Over the past century or so, quantum physics has done an excellent job of describing the micro-scale world of particles and atoms. It encompasses three of the four fundamental forces of the universe – electromagnetism and the strong and weak nuclear forces. But despite being tackled by some of the brightest minds ever, scientists just can’t bring in that fourth pillar: gravity.
So far, the most accurate model describing gravity is still Einstein’s theory of general relativity. It states that gravity as we feel and observe it is a kind of side effect of the fabric of spacetime and masses that rest on it. Picture it like a trampoline mat with a bowling ball sitting on it – the weight of the ball creates a dip in the mat. Out in the universe, the “mat” is spacetime and the “bowling ball” is a massive object like a star. If you then put a smaller ball on the mat, it will roll down the dip towards the bigger one, similar to how we experience gravity. Or, if you roll a tennis ball with enough speed it will circle that dip in a way similar to Earth orbiting the Sun.
This theory of gravity has survived basically every test scientists have thrown at it over the last 100 years. In fact, new discoveries keep confirming its predictions, such as the 2015 detection of gravitational waves.
The problem is, this story doesn’t play well with the other three fundamental forces. Each of those can be fairly neatly described using quantum mechanics, with interactions mediated by specific force carrier particles. For example, photons are the carrier particles for the electromagnetic force. As such, scientists have tinkered with theories for “quantum gravity” and searched for its hypothetical carrier particle, dubbed the “graviton,” but all experiments have come up empty so far.
Spacetime itself would also need to be “quantized,” or broken down into constituent parts. This is what the notorious string theory attempts to do, as does loop quantum gravity, currently considered a frontrunner. But again, neither of these notions quite seem to fit as well as Einstein’s theory does.
A new study takes the opposite tack – Professor Jonathan Oppenheim from University College London (UCL) proposes that spacetime follows classical physics after all, and instead it’s quantum theory that needs to be modified. He calls it a “postquantum theory of classical gravity.”
Essentially, Oppenheim couples classical and quantum systems together in a way that preserves each system. So, for instance, the classical system still prevents faster-than-light signaling, while the uncertainty principle remains unviolated in the quantum system. Einstein liked everything to be deterministic – that is, if you had enough information about a system you could take its current state and work out any specific state in its past or future. Oppenheim’s hybrid theory doesn’t work like that – instead, you can only work out the probability of a specific state occurring in the future.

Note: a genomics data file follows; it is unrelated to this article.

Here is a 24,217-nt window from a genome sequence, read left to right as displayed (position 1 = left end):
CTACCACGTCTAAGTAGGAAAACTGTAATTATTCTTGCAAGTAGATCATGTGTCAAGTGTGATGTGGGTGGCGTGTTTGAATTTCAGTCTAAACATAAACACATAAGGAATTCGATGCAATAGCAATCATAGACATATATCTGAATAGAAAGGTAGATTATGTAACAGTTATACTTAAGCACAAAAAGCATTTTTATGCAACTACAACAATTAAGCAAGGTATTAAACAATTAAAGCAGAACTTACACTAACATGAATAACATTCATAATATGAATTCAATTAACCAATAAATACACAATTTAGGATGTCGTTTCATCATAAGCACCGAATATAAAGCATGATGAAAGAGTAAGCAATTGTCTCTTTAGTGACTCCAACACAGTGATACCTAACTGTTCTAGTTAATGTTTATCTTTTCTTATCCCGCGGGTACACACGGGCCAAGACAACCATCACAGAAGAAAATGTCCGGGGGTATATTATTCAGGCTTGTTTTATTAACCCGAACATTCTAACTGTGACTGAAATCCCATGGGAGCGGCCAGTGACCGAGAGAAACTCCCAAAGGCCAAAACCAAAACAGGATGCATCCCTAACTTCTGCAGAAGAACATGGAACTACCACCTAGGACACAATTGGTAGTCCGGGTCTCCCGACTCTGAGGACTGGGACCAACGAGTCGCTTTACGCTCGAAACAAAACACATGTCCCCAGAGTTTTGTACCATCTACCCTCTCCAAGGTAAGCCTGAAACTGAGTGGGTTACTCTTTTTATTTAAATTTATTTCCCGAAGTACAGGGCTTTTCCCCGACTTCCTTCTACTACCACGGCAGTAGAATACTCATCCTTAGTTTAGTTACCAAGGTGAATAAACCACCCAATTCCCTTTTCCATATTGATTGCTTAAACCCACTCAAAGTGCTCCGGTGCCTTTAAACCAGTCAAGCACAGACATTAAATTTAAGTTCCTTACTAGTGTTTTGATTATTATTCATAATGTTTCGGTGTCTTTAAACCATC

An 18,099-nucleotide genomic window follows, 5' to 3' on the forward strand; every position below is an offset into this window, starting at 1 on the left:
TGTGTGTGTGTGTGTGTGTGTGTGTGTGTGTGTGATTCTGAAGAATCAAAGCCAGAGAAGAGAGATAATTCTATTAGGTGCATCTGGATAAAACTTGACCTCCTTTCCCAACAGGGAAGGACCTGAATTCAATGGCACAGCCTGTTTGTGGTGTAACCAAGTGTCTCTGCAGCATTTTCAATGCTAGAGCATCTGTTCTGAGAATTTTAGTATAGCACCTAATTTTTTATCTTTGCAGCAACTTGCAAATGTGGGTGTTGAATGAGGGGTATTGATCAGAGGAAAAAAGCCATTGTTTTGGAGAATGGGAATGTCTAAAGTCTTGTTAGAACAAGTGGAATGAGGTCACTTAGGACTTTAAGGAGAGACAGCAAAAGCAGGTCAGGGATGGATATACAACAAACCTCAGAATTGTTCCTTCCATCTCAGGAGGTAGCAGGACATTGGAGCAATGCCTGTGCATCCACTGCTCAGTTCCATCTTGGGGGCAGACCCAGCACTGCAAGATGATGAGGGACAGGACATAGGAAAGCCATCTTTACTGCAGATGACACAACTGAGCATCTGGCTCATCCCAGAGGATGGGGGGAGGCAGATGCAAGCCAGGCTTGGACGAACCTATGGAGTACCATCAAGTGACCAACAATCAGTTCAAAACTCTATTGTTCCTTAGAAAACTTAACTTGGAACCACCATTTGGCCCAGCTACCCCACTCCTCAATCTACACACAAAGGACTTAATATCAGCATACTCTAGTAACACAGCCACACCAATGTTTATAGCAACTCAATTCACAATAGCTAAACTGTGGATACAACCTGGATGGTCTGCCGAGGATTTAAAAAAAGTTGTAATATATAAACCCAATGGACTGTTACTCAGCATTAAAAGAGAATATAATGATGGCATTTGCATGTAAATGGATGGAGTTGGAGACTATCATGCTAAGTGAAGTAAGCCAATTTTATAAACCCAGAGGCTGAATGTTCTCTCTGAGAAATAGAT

The theory does predict some intriguing things that might raise the hackles of many physicists. It finds, for instance, that black holes can destroy quantum information – something that’s considered impossible according to quantum theory, and may be enough for some to dismiss the whole theory outright.
But importantly, there are ways to test this postquantum theory of classical gravity. If spacetime is classical, it should undergo random fluctuations, which could in turn change the mass of objects by tiny amounts over time. One experiment the team suggests is that measuring an object very precisely – such as the International Prototype of the Kilogram – could reveal whether spacetime is classical or quantum.
“In both quantum gravity and classical gravity, spacetime must be undergoing violent and random fluctuations all around us, but on a scale which we haven’t yet been able to detect,” said Zach Weller-Davies, co-author of the study. “But if spacetime is classical, the fluctuations have to be larger than a certain scale, and this scale can be determined by another experiment where we test how long we can put a heavy atom in superposition of being in two different locations.”
It’s likely that the new theory won’t be widely accepted right away, if ever, but it at least provides an intriguing new way of thinking about gravity and spacetime. Those experiments could quickly rule it out, sending it to join the giant graveyard of quirky scientific ideas that litters history – or it could turn out to be as fundamental as Einstein’s theories.